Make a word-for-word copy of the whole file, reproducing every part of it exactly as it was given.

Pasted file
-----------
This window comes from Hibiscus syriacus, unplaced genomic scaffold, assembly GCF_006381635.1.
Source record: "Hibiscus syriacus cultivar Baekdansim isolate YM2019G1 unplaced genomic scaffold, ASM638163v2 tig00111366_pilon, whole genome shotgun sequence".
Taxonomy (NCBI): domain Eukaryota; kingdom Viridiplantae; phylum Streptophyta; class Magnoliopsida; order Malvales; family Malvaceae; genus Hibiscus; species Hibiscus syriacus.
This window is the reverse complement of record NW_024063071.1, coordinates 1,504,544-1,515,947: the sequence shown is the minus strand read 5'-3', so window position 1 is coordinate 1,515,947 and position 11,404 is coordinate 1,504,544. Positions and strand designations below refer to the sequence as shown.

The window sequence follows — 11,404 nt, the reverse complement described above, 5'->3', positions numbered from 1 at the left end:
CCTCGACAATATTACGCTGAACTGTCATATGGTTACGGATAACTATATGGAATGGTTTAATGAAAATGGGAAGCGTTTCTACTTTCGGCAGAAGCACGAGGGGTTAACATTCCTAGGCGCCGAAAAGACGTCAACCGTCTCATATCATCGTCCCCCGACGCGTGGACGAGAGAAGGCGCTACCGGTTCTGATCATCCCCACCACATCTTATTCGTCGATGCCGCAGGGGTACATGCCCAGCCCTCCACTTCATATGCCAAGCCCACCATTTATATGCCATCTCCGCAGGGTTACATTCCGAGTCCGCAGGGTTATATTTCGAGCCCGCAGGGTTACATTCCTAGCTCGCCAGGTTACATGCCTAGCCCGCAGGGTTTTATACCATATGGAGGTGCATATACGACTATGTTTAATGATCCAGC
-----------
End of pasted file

This window comes from Hibiscus syriacus, unplaced genomic scaffold, assembly GCF_006381635.1.
Source record: "Hibiscus syriacus cultivar Baekdansim isolate YM2019G1 unplaced genomic scaffold, ASM638163v2 tig00111366_pilon, whole genome shotgun sequence".
Taxonomy (NCBI): domain Eukaryota; kingdom Viridiplantae; phylum Streptophyta; class Magnoliopsida; order Malvales; family Malvaceae; genus Hibiscus; species Hibiscus syriacus.
This window is the reverse complement of record NW_024063071.1, coordinates 1,504,544-1,515,947: the sequence shown is the minus strand read 5'-3', so window position 1 is coordinate 1,515,947 and position 11,404 is coordinate 1,504,544. Positions and strand designations below refer to the sequence as shown.

The window sequence follows — 11,404 nt, the reverse complement described above, 5'->3', positions numbered from 1 at the left end:
CCTCGACAATATTACGCTGAACTGTCATATGGTTACGGATAACTATATGGAATGGTTTAATGAAAATGGGAAGCGTTTCTACTTTCGGCAGAAGCACGAGGGGTTAACATTCCTAGGCGCCGAAAAGACGTCAACCGTCTCATATCATCGTCCCCCGACGCGTGGACGAGAGAAGGCGCTACCGGTTCTGATCATCCCCACCACATCTTATTCGTCGATGCCGCAGGGGTACATGCCCAGCCCTCCACTTCATATGCCAAGCCCACCATTTATATGCCATCTCCGCAGGGTTACATTCCGAGTCCGCAGGGTTATATTTCGAGCCCGCAGGGTTACATTCCTAGCTCGCCAGGTTACATGCCTAGCCCGCAGGGTTTTATACCATATGGAGGTGCATATACGACTATGTTTAATGATCCAGC